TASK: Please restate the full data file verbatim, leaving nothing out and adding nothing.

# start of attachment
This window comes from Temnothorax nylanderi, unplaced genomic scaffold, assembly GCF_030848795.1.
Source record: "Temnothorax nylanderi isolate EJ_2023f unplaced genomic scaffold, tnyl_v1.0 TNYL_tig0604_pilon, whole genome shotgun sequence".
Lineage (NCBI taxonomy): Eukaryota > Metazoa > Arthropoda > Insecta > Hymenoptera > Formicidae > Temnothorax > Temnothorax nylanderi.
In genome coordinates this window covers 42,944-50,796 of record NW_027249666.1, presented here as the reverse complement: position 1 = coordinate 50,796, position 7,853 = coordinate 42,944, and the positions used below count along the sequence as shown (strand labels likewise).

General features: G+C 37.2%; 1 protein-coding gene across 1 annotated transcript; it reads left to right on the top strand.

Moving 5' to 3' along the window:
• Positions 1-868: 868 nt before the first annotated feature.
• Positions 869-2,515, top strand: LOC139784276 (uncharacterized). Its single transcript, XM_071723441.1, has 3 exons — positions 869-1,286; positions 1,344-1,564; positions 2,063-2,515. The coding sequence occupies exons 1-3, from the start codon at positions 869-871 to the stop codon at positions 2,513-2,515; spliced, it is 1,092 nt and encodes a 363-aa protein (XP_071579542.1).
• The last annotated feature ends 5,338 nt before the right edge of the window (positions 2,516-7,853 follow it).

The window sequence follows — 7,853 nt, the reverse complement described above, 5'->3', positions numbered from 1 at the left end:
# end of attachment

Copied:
This window comes from Temnothorax nylanderi, unplaced genomic scaffold, assembly GCF_030848795.1.
Source record: "Temnothorax nylanderi isolate EJ_2023f unplaced genomic scaffold, tnyl_v1.0 TNYL_tig0604_pilon, whole genome shotgun sequence".
Lineage (NCBI taxonomy): Eukaryota > Metazoa > Arthropoda > Insecta > Hymenoptera > Formicidae > Temnothorax > Temnothorax nylanderi.
In genome coordinates this window covers 42,944-50,796 of record NW_027249666.1, presented here as the reverse complement: position 1 = coordinate 50,796, position 7,853 = coordinate 42,944, and the positions used below count along the sequence as shown (strand labels likewise).

General features: G+C 37.2%; 1 protein-coding gene across 1 annotated transcript; it reads left to right on the top strand.

Moving 5' to 3' along the window:
• Positions 1-868: 868 nt before the first annotated feature.
• Positions 869-2,515, top strand: LOC139784276 (uncharacterized). Its single transcript, XM_071723441.1, has 3 exons — positions 869-1,286; positions 1,344-1,564; positions 2,063-2,515. The coding sequence occupies exons 1-3, from the start codon at positions 869-871 to the stop codon at positions 2,513-2,515; spliced, it is 1,092 nt and encodes a 363-aa protein (XP_071579542.1).
• The last annotated feature ends 5,338 nt before the right edge of the window (positions 2,516-7,853 follow it).

The window sequence follows — 7,853 nt, the reverse complement described above, 5'->3', positions numbered from 1 at the left end: